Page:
A KIX Africa 19 Hub meeting on November 1, 2023, brought together KIX focal points and representatives from Eritrea, Eswatini, Lesotho, and Nigeria to share evidence on the issues of teacher education, job satisfaction, and retention in their countries. The meeting followed the UNESCO IICBA Executive Education and Policy Academy course for KIX focal points in which focal points were provided with technical assistance on designing, conducting, analyzing, and using research for policymaking.
Eritrea's Perspective on Addressing Female Teacher Attrition
Sarah Tekle, an Education Officer from the UNICEF Country Office in Eritrea, underscored the urgency of addressing this issue, stating: "We just wanted to see how we can retain and also encourage female teachers in the system and also [have them serve] as role-models for our students at large." Tekle explained that Eritrea is seeking to learn from global best practices and integrate effective strategies into their upcoming education policymaking engagements by the year’s end.
Nigeria: Examining Teacher Training in the North Central Zone and the Call for Need-Based Curricula
Dr. Claris Ujam, from the Nigerian Federal Ministry of Education, shared insights from her research on institutional practices in teacher training institutions in Nigeria. Her research emphasized the need to align teacher education with national goals, stating, "The outcome of the research is also helping us in the Ministry to understand the way to go… developing a curriculum that is need-based and focused on the learners." Ujam also highlighted the importance of providing adequate support for pre-service teachers, acknowledging the need for “empowering pre-service teachers to have compassion, empathy, and given opportunities to struggle and fail” to eventually be successful and develop their own mindset.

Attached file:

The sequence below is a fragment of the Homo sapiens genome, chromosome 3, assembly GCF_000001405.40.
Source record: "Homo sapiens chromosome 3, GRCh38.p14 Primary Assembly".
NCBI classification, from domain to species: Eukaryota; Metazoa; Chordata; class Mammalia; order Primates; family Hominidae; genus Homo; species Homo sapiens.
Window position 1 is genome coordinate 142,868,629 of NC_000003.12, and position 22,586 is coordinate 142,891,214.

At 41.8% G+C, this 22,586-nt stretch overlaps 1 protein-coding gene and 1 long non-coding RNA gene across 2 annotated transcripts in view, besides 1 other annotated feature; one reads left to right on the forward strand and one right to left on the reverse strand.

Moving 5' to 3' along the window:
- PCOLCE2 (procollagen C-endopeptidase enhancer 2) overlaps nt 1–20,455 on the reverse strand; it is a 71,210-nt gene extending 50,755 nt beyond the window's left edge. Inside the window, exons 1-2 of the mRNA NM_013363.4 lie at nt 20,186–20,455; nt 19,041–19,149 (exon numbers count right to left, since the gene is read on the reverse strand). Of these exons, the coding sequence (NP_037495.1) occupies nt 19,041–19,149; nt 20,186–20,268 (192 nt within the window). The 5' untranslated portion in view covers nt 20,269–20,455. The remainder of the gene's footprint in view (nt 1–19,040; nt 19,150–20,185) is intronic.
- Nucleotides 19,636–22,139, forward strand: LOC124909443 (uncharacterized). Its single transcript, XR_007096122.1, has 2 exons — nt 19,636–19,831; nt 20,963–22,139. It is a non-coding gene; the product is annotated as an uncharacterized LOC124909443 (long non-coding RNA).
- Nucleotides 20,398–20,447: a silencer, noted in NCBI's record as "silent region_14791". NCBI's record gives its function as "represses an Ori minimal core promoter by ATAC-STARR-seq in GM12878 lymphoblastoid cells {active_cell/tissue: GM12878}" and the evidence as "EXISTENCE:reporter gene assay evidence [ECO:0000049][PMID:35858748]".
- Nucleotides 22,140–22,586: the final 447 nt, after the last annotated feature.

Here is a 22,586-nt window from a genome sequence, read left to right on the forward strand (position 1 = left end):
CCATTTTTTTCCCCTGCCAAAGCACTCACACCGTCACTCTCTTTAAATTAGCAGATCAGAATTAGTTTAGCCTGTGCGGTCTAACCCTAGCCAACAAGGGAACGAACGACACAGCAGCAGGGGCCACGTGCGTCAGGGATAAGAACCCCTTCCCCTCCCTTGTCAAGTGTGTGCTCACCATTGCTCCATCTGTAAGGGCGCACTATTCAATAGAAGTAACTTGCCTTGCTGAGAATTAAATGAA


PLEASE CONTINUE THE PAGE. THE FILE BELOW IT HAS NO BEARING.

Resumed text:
Eswatini: Evaluating Teacher Job Satisfaction, Proposing Policies, and Unveiling Gender Dynamics
Dr. Phumzile Magagula’s in-depth study on teacher job satisfaction in Eswatini illuminates substantial challenges faced by educators, particularly in rural areas. Through a qualitative case study, Magagula, from the Ministry of Education and Training of Eswatini, shared policy recommendations such as fortifying principal competence, offering tangible incentives for teachers in rural areas, closing amenity gaps, and acknowledging exemplary teachers. Emphasizing the significance of tangible incentives, Magagula stated, "The results indicated that…things like even a certificate from the Ministry of Education for teachers that have performed very well, would motivate them."
Lesotho: Insights into Training, Self-Initiative, and Economic Influences
Dr. Makhube Ralenkoane of the Ministry of Education and Training of Lesotho shared insights into his ongoing study on primary school teacher disengagement in Lesotho. Ralenkoane underscored the importance of rigorous teacher training, noting positive engagement in Lesotho, where teachers work beyond regular hours. Despite emotional engagement, he observed a lack of self-initiative for professional development among teachers. He noted "Failure to deliberately prioritize teacher training may result with a large group of highly qualified teachers who failed to transmit to the learners."
The conversation concluded with a suggestion for a follow-up discussion on how research findings can influence their Ministries’ decisions on teacher motivation, retention, and job satisfaction.